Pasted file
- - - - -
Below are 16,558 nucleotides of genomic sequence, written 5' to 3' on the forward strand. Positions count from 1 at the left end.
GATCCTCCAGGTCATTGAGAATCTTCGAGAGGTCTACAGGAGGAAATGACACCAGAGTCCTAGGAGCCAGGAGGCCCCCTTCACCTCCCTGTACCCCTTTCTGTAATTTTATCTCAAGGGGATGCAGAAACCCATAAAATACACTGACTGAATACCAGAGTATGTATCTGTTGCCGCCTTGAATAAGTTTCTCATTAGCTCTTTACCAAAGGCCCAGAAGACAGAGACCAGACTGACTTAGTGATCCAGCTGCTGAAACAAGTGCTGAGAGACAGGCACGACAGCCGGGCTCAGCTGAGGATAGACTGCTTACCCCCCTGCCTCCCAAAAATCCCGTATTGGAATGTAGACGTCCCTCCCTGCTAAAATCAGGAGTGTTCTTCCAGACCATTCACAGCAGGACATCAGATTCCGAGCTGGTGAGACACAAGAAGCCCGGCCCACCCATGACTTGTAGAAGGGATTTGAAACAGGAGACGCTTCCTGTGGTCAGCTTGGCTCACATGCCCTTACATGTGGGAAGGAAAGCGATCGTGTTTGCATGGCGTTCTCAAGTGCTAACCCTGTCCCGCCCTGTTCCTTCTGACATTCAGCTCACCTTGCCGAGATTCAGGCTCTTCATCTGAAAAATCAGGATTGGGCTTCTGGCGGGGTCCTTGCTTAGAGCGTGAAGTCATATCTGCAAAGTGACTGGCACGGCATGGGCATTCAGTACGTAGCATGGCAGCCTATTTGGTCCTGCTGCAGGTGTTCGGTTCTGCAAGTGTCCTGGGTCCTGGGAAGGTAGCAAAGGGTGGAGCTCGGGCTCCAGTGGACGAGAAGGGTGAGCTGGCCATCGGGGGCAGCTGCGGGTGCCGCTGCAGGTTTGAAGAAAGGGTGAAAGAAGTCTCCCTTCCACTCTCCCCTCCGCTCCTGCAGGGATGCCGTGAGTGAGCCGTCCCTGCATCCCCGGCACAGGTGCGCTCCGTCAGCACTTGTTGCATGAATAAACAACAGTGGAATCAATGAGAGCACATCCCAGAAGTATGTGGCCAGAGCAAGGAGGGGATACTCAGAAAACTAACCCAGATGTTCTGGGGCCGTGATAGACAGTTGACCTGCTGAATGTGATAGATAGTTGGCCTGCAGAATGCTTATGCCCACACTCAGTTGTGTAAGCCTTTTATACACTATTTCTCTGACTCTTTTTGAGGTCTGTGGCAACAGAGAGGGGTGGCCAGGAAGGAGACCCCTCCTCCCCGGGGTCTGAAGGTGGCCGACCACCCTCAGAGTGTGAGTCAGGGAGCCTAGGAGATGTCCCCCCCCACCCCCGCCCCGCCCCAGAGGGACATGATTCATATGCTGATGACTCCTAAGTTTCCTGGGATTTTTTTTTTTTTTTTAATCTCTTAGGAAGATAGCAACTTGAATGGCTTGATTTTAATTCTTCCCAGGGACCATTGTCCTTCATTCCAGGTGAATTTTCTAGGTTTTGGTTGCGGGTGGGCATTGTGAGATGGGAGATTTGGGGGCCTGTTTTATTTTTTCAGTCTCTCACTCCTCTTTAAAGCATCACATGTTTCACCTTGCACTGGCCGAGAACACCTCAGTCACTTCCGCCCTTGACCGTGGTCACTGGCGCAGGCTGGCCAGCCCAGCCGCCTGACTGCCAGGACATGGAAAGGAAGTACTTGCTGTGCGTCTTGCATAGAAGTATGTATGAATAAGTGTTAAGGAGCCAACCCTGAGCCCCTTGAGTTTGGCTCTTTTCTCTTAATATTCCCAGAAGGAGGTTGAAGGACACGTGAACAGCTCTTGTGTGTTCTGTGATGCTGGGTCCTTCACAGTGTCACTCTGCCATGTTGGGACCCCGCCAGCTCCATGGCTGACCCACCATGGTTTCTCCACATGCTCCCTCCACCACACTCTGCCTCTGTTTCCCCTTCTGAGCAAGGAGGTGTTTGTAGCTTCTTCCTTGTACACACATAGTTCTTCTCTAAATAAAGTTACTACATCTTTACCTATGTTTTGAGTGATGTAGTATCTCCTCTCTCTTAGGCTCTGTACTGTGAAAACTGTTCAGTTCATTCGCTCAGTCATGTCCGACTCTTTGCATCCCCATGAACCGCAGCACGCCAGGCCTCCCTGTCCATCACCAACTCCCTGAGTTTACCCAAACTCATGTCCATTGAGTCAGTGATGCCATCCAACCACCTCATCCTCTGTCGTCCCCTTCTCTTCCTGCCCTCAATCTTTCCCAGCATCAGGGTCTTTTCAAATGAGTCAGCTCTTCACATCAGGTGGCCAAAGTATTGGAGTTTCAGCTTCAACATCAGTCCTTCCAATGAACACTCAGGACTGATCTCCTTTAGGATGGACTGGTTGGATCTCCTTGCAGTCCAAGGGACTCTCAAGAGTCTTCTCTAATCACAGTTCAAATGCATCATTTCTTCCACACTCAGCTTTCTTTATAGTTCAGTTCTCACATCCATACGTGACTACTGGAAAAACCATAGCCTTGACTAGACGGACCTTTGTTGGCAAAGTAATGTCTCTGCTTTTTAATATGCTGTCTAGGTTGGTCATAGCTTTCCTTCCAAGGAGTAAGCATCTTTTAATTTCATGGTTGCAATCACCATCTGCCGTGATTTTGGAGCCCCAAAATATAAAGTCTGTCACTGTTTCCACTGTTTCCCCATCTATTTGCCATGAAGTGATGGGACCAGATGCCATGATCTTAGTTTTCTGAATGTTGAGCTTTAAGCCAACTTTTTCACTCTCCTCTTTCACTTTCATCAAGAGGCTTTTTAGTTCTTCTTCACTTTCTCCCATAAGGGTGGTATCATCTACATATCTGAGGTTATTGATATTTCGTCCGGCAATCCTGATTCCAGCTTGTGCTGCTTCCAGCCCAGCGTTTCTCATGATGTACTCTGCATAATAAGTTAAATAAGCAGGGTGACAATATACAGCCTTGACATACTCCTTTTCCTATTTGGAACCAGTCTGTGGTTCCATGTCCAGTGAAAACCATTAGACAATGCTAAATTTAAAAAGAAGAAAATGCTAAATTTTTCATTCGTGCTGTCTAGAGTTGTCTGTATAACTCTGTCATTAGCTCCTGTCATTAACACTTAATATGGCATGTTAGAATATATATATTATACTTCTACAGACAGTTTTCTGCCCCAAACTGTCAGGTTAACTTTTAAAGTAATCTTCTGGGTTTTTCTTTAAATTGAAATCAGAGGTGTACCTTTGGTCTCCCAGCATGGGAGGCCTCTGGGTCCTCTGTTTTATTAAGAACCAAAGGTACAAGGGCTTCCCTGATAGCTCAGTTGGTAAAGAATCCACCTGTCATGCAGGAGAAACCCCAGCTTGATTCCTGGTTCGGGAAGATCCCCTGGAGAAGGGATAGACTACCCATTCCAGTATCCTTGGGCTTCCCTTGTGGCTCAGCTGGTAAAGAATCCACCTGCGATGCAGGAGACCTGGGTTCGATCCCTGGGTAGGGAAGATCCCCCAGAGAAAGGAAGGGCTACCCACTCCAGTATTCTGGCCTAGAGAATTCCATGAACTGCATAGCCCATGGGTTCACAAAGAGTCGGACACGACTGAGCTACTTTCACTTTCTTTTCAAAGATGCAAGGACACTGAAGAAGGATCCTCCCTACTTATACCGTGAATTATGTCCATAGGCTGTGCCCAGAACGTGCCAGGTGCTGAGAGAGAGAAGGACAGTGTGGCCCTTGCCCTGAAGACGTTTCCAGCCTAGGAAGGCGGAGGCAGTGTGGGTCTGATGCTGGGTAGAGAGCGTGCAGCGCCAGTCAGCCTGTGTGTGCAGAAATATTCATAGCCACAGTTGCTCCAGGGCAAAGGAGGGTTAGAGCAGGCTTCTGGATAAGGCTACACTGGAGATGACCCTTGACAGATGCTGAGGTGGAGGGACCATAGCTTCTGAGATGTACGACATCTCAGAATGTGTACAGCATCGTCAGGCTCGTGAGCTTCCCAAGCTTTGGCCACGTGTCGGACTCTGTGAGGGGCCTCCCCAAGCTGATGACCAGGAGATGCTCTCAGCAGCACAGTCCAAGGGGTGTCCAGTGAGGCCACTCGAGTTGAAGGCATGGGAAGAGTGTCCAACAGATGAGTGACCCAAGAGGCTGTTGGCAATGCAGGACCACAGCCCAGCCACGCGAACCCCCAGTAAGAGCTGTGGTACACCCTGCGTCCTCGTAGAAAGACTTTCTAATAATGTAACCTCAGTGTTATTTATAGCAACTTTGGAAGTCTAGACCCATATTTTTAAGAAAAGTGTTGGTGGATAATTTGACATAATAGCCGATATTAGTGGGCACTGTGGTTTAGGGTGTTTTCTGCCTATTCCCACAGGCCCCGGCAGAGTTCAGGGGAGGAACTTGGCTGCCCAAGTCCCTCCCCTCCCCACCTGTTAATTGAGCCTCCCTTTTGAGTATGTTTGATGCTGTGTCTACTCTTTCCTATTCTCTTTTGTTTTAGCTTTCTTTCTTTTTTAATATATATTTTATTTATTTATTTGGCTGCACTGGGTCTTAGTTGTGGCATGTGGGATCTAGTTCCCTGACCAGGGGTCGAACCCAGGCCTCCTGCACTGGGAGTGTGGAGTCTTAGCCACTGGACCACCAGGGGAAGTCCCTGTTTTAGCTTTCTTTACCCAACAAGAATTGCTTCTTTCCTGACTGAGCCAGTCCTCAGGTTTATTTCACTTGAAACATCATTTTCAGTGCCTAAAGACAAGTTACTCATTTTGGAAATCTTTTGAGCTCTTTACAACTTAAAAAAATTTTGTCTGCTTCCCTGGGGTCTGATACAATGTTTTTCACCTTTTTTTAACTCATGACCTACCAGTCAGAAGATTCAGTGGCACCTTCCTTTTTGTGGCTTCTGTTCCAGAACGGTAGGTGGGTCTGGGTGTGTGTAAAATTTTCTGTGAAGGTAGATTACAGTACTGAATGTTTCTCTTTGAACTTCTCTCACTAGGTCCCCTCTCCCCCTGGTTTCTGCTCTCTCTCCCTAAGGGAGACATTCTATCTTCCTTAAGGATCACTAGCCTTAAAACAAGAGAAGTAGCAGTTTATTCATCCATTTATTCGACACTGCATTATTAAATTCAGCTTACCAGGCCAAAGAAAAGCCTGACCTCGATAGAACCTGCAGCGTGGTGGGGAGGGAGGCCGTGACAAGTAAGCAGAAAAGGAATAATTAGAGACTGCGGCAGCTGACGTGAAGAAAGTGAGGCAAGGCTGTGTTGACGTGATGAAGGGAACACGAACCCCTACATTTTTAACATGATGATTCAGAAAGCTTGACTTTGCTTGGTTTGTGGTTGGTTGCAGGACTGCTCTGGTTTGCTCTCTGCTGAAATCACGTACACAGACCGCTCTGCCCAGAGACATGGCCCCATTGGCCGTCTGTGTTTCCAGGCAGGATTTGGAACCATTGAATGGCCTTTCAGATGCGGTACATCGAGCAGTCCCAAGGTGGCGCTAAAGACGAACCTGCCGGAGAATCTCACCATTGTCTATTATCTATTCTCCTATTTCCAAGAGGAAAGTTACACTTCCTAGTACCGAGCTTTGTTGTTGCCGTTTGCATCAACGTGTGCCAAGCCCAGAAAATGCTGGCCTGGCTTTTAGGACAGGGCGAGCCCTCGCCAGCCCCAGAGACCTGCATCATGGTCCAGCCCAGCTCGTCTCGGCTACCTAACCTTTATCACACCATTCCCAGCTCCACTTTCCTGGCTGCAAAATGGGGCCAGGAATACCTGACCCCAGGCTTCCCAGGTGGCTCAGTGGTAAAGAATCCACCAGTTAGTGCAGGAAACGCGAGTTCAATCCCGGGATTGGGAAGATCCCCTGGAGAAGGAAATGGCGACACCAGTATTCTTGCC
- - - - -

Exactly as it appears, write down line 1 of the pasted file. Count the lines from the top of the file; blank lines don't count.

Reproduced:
Below are 16,558 nucleotides of genomic sequence, written 5' to 3' on the forward strand. Positions count from 1 at the left end.